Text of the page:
OKLAHOMA CITY (AP) _ State agency losses linked to the collapse of Enron Corp. stock have reached almost $7 million and financial officers are still counting, officials said Friday.
The losses, primarily in state pension systems, have prompted the office of Attorney General Drew Edmondson to join a federal class action lawsuit in Houston that seeks to recover money from Enron, Arthur Andersen and other companies.
The biggest hit in Oklahoma _ $2.75 million _ was reported Friday by the state Schools Land Trust, which benefits public schools.
CompSource, formerly known as the state Insurance Fund, said it lost a maximum of about $450,000.
Earlier, the Oklahoma Public Employees Retirement System reported losses of about $2 million and Oklahoma Teachers Retirement System had losses of about $1.6 million.
Ernest Hellwege, secretary to Commissioners of the Land Office, said the $2.75 million in Enron losses came over two years. Of that, he said $2.3 million was lost when a money manager bought Enron stock on Oct. 29 at about $10 a share. In late December, the stock later fell to pennies a share.
Hellwege's agency manages state trust land and distributes proceeds from investments to every school district in the state. Last year, the agency sent about $59 million to schools.
John McCormick, assistant attorney general, said Oklahoma's losses are a pittance, compared with losses experienced by public pension funds in other states.
The reason, McCormick said, is that Oklahoma bars money managers from investing more than 5 percent of pension funds in any one stock. Any deviation must be approved by fund trustees.
``Enron is a perfect example of why these funds need to be insulated from abuse,'' McCormick said.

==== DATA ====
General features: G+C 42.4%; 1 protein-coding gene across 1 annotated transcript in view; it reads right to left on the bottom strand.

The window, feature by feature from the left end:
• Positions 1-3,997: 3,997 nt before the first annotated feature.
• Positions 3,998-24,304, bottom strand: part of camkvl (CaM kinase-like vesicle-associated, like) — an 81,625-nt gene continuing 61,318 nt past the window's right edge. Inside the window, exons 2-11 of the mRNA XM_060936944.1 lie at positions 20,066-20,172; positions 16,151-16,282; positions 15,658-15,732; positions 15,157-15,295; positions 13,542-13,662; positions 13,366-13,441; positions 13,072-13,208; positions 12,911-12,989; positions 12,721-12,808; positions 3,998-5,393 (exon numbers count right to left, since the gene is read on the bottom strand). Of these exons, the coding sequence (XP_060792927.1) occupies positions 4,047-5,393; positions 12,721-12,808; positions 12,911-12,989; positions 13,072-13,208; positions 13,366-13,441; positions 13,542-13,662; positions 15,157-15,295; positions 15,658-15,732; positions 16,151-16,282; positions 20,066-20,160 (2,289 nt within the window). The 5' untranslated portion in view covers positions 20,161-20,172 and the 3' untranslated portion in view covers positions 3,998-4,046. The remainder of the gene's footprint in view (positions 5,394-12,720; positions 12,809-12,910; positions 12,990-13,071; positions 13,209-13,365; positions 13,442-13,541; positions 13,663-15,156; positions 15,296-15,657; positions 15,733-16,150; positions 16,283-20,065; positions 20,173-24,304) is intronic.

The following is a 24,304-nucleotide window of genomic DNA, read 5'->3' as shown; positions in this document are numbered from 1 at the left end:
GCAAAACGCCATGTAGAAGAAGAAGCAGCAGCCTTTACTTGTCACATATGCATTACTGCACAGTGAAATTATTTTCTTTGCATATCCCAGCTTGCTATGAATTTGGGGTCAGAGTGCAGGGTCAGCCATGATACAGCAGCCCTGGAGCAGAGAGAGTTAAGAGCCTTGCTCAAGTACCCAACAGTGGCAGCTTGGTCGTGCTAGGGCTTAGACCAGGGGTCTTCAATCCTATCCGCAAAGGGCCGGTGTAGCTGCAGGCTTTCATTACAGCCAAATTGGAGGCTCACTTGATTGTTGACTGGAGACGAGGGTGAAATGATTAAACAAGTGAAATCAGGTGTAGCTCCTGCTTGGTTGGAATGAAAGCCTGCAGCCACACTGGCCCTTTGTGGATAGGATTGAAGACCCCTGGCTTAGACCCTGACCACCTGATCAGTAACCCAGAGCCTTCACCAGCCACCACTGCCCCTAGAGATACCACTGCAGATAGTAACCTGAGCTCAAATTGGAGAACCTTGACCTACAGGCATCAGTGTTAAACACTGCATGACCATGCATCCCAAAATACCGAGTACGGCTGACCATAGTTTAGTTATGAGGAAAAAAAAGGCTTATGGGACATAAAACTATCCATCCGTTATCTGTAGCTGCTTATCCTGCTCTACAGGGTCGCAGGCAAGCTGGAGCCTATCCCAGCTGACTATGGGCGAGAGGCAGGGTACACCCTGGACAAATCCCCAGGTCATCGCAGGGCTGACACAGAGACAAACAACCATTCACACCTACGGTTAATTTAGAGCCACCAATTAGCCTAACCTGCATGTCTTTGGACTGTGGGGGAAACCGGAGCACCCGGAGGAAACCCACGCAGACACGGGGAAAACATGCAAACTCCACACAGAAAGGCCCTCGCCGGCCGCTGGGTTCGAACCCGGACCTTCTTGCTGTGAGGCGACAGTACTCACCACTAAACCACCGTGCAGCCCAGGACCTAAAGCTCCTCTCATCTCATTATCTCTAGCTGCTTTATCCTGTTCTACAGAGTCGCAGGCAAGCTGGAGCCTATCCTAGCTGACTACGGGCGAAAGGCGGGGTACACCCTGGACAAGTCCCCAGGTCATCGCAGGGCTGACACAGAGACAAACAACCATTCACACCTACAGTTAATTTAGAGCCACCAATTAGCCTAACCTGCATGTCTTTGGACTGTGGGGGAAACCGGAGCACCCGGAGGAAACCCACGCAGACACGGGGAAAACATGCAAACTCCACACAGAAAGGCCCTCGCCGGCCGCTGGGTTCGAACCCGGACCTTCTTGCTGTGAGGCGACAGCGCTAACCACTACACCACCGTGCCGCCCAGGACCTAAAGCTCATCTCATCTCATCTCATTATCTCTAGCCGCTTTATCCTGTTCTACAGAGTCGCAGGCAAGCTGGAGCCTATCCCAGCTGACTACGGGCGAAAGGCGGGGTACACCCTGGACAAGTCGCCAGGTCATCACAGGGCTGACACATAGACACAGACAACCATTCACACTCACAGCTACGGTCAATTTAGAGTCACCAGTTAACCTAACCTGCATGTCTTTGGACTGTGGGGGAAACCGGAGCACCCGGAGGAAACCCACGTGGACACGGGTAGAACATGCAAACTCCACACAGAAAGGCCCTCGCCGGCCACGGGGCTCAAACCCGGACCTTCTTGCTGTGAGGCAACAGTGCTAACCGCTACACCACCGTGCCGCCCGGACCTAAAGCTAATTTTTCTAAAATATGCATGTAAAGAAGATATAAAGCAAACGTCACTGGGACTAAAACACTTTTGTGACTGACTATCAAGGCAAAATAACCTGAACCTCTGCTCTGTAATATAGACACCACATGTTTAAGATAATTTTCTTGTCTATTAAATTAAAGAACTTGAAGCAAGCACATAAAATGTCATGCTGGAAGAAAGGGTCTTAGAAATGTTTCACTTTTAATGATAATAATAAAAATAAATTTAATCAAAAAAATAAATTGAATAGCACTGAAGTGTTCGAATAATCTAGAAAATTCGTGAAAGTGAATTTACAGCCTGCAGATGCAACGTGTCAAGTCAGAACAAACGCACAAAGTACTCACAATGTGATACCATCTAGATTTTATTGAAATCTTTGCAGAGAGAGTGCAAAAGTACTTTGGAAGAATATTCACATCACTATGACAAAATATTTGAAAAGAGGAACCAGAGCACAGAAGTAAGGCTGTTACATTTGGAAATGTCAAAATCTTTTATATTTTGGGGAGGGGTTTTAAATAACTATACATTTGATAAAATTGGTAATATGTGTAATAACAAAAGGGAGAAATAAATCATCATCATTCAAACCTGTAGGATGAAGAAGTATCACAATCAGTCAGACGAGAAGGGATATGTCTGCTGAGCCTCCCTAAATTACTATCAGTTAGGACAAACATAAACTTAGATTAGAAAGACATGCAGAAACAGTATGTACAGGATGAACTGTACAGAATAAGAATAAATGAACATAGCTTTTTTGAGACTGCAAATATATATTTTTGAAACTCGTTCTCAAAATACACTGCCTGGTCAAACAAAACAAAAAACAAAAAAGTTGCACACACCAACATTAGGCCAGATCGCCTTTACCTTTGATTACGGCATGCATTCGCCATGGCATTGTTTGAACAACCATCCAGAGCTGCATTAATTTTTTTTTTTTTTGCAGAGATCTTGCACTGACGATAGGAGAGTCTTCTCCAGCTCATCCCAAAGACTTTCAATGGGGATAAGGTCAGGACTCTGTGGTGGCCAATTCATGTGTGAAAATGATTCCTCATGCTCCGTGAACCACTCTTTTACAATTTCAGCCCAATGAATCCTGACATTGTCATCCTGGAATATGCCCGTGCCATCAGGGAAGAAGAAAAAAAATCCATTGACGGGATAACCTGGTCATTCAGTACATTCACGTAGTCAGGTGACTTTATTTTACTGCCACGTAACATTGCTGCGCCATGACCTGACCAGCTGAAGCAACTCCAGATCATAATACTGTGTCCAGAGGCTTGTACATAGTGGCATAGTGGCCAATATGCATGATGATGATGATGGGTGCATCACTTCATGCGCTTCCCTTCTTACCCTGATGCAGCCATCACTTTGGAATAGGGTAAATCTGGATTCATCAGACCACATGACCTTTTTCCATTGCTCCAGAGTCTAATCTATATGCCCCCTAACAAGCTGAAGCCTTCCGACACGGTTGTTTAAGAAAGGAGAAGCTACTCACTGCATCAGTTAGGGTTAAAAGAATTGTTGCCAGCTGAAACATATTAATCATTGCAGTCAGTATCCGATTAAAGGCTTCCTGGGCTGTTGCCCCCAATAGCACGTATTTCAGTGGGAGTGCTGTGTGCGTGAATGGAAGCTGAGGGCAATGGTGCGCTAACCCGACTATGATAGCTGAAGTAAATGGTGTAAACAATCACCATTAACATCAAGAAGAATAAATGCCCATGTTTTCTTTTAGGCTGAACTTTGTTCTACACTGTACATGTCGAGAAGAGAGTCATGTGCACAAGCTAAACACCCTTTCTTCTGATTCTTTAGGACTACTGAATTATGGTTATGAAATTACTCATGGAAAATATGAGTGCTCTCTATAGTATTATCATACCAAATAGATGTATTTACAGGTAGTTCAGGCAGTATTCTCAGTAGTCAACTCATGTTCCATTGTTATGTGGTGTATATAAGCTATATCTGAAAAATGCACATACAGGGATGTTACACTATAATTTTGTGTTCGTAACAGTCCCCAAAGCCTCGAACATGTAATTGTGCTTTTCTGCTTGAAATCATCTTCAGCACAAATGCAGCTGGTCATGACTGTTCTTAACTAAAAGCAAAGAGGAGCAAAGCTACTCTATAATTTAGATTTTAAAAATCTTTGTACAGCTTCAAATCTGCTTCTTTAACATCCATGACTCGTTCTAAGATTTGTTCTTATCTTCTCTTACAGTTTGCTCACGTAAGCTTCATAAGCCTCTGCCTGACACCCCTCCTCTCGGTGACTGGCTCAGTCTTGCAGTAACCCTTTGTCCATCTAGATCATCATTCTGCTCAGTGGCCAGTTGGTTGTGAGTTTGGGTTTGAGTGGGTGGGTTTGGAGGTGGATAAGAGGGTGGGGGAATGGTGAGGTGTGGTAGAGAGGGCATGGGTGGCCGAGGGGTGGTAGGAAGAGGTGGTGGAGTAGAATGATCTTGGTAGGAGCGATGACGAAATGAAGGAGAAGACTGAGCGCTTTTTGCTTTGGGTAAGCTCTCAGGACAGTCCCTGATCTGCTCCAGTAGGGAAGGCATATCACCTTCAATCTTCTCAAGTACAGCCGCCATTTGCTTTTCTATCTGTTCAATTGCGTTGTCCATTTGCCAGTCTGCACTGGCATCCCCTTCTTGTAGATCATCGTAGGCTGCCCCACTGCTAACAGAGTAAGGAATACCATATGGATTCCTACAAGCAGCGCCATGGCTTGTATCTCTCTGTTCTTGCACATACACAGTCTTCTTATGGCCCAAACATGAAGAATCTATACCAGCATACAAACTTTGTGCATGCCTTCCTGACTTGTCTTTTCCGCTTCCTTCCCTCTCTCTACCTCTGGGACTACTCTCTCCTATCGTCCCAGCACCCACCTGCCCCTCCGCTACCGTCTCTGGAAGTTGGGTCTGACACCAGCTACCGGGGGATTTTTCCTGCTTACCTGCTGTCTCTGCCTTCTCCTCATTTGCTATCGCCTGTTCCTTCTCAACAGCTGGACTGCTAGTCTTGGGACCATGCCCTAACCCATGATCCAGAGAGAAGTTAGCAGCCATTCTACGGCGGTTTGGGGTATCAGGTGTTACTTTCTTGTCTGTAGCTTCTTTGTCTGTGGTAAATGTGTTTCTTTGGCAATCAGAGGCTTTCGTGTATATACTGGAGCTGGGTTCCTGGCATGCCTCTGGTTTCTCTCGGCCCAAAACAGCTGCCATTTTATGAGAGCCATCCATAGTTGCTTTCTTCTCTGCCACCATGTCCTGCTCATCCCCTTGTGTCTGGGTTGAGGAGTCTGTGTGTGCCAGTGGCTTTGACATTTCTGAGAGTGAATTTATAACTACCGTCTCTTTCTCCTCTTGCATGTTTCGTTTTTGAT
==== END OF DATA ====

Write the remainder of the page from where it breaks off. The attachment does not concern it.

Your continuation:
He said Oklahoma has joined as a plaintiff with Georgia and a few other states in the Houston case.
The $2 million in losses for the public employees retirement fund did not count investment in stock index funds, such as the Standards and Poors 500, Steve Edmonds, administrator, said Friday.
Harry Rosengrant, who represents state Finance Director Tom Daxon on pension boards, said the Enron case ``touched literally every pension fund or state agency that had an investment portfolio.''
Tommy Beavers, teachers' retirement official, said the $1.6 million his agency lost was a tiny fraction of the retirement system's overall portfolio, but ``it's a lot of money to us.''
In addition to the action by the Oklahoma attorney general, Hellwege said his agency has its attorneys looking into any possible action against Enron.
Phyllis Carter, investment officer with CompSource, said her agency lost about $348,000 when stock of a subsidiary of Enron's was downgraded. She also estimated losses of about $100,000 from investment in stock market index funds.